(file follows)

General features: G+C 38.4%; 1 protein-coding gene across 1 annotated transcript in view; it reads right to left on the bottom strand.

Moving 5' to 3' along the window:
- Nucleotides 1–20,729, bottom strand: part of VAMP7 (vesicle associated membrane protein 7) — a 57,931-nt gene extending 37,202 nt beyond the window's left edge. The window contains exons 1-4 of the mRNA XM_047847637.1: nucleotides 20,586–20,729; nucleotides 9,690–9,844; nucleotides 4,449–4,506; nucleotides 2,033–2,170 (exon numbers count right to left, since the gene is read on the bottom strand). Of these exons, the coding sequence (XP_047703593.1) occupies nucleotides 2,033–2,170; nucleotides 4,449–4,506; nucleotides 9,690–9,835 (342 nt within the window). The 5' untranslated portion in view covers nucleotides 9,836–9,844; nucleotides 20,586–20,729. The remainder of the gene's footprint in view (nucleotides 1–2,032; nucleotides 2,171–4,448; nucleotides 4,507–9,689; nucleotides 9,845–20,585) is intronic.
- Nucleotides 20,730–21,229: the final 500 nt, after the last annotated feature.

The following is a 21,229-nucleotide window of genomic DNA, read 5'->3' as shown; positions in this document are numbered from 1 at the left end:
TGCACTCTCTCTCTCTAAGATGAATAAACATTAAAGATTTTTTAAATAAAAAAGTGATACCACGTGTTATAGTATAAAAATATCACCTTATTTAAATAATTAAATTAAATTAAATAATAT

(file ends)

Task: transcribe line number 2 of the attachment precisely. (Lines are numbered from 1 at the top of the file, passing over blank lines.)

Moving 5' to 3' along the window: